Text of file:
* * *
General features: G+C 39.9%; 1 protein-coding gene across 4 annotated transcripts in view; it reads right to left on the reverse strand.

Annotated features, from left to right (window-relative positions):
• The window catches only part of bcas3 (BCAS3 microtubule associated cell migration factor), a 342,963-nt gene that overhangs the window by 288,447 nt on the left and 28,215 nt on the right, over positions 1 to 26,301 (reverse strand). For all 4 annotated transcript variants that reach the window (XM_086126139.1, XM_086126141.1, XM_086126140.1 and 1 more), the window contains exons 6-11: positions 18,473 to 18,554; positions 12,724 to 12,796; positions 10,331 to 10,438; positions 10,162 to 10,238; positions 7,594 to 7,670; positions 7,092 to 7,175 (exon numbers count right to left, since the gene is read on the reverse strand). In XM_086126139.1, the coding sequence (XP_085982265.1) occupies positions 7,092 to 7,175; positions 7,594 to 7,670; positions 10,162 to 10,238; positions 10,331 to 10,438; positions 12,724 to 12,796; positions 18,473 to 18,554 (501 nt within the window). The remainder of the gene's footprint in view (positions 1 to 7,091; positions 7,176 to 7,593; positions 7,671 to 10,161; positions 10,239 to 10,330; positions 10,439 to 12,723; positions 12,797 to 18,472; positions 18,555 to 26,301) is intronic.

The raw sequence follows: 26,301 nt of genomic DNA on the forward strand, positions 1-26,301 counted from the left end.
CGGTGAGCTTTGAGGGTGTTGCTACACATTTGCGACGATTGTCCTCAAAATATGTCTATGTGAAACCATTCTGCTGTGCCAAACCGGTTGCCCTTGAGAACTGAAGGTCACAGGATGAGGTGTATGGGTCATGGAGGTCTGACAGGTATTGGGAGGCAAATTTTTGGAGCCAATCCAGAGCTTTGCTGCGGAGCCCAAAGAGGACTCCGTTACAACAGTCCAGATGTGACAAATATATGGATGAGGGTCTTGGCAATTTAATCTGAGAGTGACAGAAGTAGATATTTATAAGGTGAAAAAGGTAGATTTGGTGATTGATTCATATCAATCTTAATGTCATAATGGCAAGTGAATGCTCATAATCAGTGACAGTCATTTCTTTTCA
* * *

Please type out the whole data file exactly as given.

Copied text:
General features: G+C 39.9%; 1 protein-coding gene across 4 annotated transcripts in view; it reads right to left on the reverse strand.

Annotated features, from left to right (window-relative positions):
• The window catches only part of bcas3 (BCAS3 microtubule associated cell migration factor), a 342,963-nt gene that overhangs the window by 288,447 nt on the left and 28,215 nt on the right, over positions 1 to 26,301 (reverse strand). For all 4 annotated transcript variants that reach the window (XM_086126139.1, XM_086126141.1, XM_086126140.1 and 1 more), the window contains exons 6-11: positions 18,473 to 18,554; positions 12,724 to 12,796; positions 10,331 to 10,438; positions 10,162 to 10,238; positions 7,594 to 7,670; positions 7,092 to 7,175 (exon numbers count right to left, since the gene is read on the reverse strand). In XM_086126139.1, the coding sequence (XP_085982265.1) occupies positions 7,092 to 7,175; positions 7,594 to 7,670; positions 10,162 to 10,238; positions 10,331 to 10,438; positions 12,724 to 12,796; positions 18,473 to 18,554 (501 nt within the window). The remainder of the gene's footprint in view (positions 1 to 7,091; positions 7,176 to 7,593; positions 7,671 to 10,161; positions 10,239 to 10,330; positions 10,439 to 12,723; positions 12,797 to 18,472; positions 18,555 to 26,301) is intronic.

The raw sequence follows: 26,301 nt of genomic DNA on the forward strand, positions 1-26,301 counted from the left end.
CGGTGAGCTTTGAGGGTGTTGCTACACATTTGCGACGATTGTCCTCAAAATATGTCTATGTGAAACCATTCTGCTGTGCCAAACCGGTTGCCCTTGAGAACTGAAGGTCACAGGATGAGGTGTATGGGTCATGGAGGTCTGACAGGTATTGGGAGGCAAATTTTTGGAGCCAATCCAGAGCTTTGCTGCGGAGCCCAAAGAGGACTCCGTTACAACAGTCCAGATGTGACAAATATATGGATGAGGGTCTTGGCAATTTAATCTGAGAGTGACAGAAGTAGATATTTATAAGGTGAAAAAGGTAGATTTGGTGATTGATTCATATCAATCTTAATGTCATAATGGCAAGTGAATGCTCATAATCAGTGACAGTCATTTCTTTTCA